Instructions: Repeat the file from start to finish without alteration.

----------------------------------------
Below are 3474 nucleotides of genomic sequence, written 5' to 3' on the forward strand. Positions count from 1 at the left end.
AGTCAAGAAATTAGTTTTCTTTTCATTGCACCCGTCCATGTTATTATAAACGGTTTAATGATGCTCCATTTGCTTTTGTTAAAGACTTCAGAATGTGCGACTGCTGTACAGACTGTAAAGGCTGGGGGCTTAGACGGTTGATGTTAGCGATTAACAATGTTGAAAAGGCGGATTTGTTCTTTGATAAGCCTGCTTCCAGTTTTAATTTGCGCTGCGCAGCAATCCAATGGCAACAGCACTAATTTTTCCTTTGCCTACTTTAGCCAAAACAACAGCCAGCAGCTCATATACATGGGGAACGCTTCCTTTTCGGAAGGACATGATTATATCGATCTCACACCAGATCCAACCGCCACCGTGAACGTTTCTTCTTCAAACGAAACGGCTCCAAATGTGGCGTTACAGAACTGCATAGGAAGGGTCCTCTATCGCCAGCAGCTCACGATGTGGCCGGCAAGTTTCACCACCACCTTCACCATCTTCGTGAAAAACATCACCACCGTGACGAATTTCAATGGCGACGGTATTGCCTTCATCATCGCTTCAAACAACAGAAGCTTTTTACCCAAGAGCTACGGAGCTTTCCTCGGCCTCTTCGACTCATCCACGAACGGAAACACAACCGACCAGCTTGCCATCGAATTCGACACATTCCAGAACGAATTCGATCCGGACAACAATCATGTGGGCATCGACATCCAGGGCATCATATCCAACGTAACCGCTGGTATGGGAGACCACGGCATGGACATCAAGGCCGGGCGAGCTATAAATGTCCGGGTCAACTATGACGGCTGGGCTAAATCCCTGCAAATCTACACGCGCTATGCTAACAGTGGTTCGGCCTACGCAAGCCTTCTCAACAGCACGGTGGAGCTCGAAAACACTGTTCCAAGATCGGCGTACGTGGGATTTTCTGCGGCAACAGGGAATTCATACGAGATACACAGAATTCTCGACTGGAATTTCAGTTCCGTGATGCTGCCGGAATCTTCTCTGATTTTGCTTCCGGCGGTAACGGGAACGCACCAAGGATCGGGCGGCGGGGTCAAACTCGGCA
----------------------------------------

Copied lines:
Below are 3474 nucleotides of genomic sequence, written 5' to 3' on the forward strand. Positions count from 1 at the left end.
AGTCAAGAAATTAGTTTTCTTTTCATTGCACCCGTCCATGTTATTATAAACGGTTTAATGATGCTCCATTTGCTTTTGTTAAAGACTTCAGAATGTGCGACTGCTGTACAGACTGTAAAGGCTGGGGGCTTAGACGGTTGATGTTAGCGATTAACAATGTTGAAAAGGCGGATTTGTTCTTTGATAAGCCTGCTTCCAGTTTTAATTTGCGCTGCGCAGCAATCCAATGGCAACAGCACTAATTTTTCCTTTGCCTACTTTAGCCAAAACAACAGCCAGCAGCTCATATACATGGGGAACGCTTCCTTTTCGGAAGGACATGATTATATCGATCTCACACCAGATCCAACCGCCACCGTGAACGTTTCTTCTTCAAACGAAACGGCTCCAAATGTGGCGTTACAGAACTGCATAGGAAGGGTCCTCTATCGCCAGCAGCTCACGATGTGGCCGGCAAGTTTCACCACCACCTTCACCATCTTCGTGAAAAACATCACCACCGTGACGAATTTCAATGGCGACGGTATTGCCTTCATCATCGCTTCAAACAACAGAAGCTTTTTACCCAAGAGCTACGGAGCTTTCCTCGGCCTCTTCGACTCATCCACGAACGGAAACACAACCGACCAGCTTGCCATCGAATTCGACACATTCCAGAACGAATTCGATCCGGACAACAATCATGTGGGCATCGACATCCAGGGCATCATATCCAACGTAACCGCTGGTATGGGAGACCACGGCATGGACATCAAGGCCGGGCGAGCTATAAATGTCCGGGTCAACTATGACGGCTGGGCTAAATCCCTGCAAATCTACACGCGCTATGCTAACAGTGGTTCGGCCTACGCAAGCCTTCTCAACAGCACGGTGGAGCTCGAAAACACTGTTCCAAGATCGGCGTACGTGGGATTTTCTGCGGCAACAGGGAATTCATACGAGATACACAGAATTCTCGACTGGAATTTCAGTTCCGTGATGCTGCCGGAATCTTCTCTGATTTTGCTTCCGGCGGTAACGGGAACGCACCAAGGATCGGGCGGCGGGGTCAAACTCGGCA